GAVIN BELLIS is a 42 year old Army Veteran who is heading to Rio to compete in his second Paralympic games in September 2016.
Gav is a loyal husband to Cherisa and dedicated father to Analiese 13 and Jorja 12. Life was going well for Gav who was a Sergeant vehicle mechanic in the Australian Army, when he was diagnosed in 2004 with Spinocerebellar Ataxia – a hereditary and degenerative disease which affected his mobility and co-ordination.
After being medically discharged from the Army, Gav took on the role of being house dad to Analiese and Jorja, which he found very different from what he had been used to. His new lifestyle put him into a big black hole for over five years. For some reason little girls weren’t as responsive as trained soldiers.
But in 2008, Gav was watching the Paralympics in Beijing and something clicked inside him when he heard that a swimmer had the same condition he did. He started to think that he could once again represent his country – but this time in the sporting arena rather than in a war zone!
In 2010, Gav visited the Australian Paralympic Committee, to find out more about being a Paralympian. They took one look at him and being 6’4” they suggested giving rowing ago. The next day, he enrolled into a beginners rowing program through Rowing School Victoria in April 2010. For the next two years Gav put his head down and bum up with the dream of competing at the 2012 London Paralympics. Outsiders looking in, thought ‘he was dreamin’. However, in May 2012 his dream turned into reality when he was selected to row with Kathryn Ross in the Mixed Trunk and Arms Double in London.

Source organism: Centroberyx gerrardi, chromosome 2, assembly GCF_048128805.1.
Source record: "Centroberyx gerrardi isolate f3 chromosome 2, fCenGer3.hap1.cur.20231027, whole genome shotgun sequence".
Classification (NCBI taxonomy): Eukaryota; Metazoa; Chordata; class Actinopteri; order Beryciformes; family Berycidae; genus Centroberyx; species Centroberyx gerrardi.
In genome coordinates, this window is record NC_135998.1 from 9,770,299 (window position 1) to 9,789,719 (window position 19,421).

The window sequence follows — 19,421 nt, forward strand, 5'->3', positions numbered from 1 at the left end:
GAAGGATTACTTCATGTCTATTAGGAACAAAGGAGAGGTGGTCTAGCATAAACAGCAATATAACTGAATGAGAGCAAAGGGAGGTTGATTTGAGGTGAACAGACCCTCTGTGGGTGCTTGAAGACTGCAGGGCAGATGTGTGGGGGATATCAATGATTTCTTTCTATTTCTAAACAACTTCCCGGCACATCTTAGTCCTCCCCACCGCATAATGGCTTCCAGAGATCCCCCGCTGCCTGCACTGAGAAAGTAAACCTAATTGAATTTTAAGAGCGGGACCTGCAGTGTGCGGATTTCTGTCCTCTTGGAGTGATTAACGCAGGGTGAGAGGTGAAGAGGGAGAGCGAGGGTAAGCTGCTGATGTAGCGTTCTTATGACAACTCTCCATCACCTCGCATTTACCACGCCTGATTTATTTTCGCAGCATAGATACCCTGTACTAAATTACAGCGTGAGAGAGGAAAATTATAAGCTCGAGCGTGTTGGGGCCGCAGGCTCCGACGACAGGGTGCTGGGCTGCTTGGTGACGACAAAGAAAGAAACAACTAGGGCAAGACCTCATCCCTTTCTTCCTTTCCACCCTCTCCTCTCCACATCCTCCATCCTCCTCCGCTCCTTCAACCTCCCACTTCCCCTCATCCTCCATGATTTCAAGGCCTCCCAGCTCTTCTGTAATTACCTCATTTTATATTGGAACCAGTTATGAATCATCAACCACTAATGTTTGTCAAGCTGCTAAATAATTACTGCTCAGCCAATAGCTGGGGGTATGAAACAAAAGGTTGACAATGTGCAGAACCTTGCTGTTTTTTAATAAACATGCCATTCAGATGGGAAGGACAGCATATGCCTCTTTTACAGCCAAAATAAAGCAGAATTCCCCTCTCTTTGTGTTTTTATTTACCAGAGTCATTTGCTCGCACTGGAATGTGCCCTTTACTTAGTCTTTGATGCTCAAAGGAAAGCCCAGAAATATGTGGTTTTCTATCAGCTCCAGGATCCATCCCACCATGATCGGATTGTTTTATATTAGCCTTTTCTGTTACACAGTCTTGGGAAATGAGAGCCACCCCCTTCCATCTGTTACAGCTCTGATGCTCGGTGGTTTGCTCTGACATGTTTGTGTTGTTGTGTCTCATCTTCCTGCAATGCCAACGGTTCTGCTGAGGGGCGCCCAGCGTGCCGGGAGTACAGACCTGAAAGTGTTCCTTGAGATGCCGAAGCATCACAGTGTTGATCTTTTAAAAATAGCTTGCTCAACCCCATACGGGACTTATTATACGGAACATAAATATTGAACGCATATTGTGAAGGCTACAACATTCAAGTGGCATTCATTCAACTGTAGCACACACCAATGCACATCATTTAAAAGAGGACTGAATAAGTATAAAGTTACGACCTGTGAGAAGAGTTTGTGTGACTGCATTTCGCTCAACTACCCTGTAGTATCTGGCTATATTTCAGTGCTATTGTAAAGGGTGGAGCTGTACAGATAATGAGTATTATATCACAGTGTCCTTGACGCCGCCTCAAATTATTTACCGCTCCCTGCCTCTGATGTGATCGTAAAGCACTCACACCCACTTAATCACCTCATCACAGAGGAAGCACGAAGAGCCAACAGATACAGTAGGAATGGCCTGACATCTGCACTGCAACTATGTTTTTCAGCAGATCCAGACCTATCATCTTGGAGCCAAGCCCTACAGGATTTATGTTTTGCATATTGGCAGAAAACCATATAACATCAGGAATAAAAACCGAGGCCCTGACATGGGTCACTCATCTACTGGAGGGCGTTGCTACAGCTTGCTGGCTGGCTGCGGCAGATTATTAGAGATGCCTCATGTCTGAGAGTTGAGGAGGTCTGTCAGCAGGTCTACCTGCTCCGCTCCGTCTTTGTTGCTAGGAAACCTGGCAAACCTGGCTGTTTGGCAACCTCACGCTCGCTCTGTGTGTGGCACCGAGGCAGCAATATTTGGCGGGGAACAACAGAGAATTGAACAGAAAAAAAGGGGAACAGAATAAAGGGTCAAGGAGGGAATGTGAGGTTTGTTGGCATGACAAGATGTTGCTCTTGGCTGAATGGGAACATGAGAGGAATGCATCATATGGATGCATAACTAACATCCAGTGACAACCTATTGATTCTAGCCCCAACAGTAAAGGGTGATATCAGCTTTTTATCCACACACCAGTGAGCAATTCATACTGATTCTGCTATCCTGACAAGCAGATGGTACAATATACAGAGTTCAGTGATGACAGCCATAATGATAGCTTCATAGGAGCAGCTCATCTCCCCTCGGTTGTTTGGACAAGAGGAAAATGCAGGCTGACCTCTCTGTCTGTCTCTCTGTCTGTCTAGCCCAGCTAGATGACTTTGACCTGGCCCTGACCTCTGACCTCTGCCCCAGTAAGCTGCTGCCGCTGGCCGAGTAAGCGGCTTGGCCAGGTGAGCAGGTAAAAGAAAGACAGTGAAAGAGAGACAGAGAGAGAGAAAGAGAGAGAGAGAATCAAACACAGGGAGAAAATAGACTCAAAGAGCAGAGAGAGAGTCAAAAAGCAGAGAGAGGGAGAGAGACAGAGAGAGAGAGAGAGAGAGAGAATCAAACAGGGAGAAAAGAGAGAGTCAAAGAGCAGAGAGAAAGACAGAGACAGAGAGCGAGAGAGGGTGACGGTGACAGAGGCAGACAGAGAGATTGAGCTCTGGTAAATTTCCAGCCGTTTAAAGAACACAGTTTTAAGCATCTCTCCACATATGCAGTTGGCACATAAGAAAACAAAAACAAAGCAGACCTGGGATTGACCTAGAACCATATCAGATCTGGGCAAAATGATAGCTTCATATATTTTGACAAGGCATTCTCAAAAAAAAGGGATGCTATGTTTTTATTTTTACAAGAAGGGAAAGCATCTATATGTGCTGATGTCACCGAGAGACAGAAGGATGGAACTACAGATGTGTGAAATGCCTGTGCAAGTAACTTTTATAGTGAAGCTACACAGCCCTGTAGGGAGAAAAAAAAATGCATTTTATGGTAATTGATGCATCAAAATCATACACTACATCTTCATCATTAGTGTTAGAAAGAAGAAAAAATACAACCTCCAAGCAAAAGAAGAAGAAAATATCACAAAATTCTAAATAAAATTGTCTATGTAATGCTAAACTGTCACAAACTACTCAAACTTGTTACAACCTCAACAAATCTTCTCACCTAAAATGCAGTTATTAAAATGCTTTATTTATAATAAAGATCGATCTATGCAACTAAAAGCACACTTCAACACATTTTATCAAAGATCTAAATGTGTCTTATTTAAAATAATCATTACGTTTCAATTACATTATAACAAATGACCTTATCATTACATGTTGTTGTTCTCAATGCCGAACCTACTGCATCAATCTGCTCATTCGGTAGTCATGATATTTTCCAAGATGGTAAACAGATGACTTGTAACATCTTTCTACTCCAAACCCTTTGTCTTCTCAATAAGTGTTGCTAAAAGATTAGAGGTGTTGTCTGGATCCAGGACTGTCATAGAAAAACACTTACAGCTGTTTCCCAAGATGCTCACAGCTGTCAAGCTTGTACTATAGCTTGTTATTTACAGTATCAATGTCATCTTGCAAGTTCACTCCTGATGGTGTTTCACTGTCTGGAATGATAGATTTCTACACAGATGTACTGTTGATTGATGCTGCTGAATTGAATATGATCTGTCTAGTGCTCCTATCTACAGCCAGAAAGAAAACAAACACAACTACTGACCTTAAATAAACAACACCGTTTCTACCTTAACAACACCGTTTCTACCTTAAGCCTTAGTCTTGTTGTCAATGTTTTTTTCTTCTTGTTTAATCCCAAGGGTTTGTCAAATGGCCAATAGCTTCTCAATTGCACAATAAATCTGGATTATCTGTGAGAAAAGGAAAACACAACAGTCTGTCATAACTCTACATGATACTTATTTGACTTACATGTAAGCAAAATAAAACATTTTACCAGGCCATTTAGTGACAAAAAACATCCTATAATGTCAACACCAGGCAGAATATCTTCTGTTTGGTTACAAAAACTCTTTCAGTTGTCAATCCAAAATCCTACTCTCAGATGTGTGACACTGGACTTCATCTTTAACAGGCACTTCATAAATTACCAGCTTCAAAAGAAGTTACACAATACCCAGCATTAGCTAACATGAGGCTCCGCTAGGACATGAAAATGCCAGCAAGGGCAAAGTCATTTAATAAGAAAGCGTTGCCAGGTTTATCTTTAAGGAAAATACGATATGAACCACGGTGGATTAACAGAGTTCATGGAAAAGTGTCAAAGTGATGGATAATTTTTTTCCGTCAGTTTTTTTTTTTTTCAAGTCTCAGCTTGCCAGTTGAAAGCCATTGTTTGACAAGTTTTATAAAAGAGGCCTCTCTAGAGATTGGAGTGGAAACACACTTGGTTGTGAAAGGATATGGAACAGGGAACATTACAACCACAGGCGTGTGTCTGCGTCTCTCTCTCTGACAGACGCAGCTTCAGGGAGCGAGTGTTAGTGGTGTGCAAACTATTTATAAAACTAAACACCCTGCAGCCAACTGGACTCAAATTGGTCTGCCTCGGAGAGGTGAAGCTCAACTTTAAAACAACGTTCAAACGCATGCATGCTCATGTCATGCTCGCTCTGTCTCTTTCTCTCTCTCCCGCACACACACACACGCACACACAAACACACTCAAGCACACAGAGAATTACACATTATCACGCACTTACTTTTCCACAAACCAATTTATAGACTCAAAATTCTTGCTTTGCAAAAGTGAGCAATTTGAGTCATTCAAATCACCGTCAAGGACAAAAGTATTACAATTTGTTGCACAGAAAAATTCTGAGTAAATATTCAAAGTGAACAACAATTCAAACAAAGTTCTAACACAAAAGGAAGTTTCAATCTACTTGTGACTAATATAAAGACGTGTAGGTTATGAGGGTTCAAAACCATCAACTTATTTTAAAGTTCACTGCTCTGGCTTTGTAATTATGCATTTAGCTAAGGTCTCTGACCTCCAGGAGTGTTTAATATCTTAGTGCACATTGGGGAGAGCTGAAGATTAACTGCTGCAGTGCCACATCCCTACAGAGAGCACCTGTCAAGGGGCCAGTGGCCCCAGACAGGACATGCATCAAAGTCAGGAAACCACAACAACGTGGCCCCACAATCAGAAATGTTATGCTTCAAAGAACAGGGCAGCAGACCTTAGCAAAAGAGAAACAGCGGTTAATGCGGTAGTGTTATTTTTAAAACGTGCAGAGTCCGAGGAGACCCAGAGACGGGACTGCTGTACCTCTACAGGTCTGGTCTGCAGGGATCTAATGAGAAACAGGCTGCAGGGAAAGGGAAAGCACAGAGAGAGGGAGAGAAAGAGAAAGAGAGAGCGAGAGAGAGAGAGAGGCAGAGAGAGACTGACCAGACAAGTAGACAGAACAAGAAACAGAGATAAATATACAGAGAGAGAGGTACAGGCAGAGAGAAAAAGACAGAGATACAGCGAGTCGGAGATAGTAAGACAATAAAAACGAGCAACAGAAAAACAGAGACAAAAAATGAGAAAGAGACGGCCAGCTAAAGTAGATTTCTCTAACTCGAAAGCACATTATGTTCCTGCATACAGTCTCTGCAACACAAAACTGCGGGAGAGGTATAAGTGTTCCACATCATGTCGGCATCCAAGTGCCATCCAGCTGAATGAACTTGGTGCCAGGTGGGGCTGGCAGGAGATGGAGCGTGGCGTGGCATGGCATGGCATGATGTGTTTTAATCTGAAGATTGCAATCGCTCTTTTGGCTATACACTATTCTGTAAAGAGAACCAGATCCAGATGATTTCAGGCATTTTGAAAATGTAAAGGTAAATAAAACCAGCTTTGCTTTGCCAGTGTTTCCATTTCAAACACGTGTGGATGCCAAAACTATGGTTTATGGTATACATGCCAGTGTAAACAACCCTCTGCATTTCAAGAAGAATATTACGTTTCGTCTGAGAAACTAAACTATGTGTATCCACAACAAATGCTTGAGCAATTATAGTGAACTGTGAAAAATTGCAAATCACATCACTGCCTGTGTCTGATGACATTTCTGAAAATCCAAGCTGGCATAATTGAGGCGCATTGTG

In their first international race, Gav and Kat came second to France – but their time was under the current world best time. Two months later they pipped France at the post to take out Gold in the Munich World Cup III.
But with only six weeks to go before the London Games, Gav partially tore his bicep tendon from the bone – a devastating injury for a rower. However, despite the agony he was in, Gav and Kat managed to qualify for the final. Unfortunately, they were unable to repeat their earlier performance and missed out on a medal by .6 seconds.
On return to Australia, Gav had surgery to repair the torn tendon and spent the next four months focussing on his rehabilitation.
Gav and Kat’s next appearance on the world stage was at the 2013 World Championships in Chungju, South Korea where Gav and Kat won gold.
The next two years saw Gav and Kat go from strength to strength with winning gold at both the 2014 World Rowing Championships in Amsterdam, Netherlands and at the 2015 World Championships in Aiguebelette, France.
For the past 12 months Gav and Kat have had their sights firmly on medalling at the 2016.
Read Gav’s athletes profile here.